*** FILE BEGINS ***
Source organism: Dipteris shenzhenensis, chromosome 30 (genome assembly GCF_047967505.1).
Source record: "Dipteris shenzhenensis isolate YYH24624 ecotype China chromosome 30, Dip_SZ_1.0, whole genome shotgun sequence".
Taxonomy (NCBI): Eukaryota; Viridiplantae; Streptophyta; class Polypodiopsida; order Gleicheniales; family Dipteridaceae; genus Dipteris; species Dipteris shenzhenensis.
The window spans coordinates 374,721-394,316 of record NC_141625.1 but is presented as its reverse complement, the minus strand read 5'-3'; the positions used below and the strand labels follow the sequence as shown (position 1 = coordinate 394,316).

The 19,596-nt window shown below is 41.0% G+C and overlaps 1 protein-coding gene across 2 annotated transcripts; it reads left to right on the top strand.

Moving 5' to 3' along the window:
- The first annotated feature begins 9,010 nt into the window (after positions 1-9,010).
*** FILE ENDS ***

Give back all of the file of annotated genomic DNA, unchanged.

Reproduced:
Source organism: Dipteris shenzhenensis, chromosome 30 (genome assembly GCF_047967505.1).
Source record: "Dipteris shenzhenensis isolate YYH24624 ecotype China chromosome 30, Dip_SZ_1.0, whole genome shotgun sequence".
Taxonomy (NCBI): Eukaryota; Viridiplantae; Streptophyta; class Polypodiopsida; order Gleicheniales; family Dipteridaceae; genus Dipteris; species Dipteris shenzhenensis.
The window spans coordinates 374,721-394,316 of record NC_141625.1 but is presented as its reverse complement, the minus strand read 5'-3'; the positions used below and the strand labels follow the sequence as shown (position 1 = coordinate 394,316).

The 19,596-nt window shown below is 41.0% G+C and overlaps 1 protein-coding gene across 2 annotated transcripts; it reads left to right on the top strand.

Moving 5' to 3' along the window:
- The first annotated feature begins 9,010 nt into the window (after positions 1-9,010).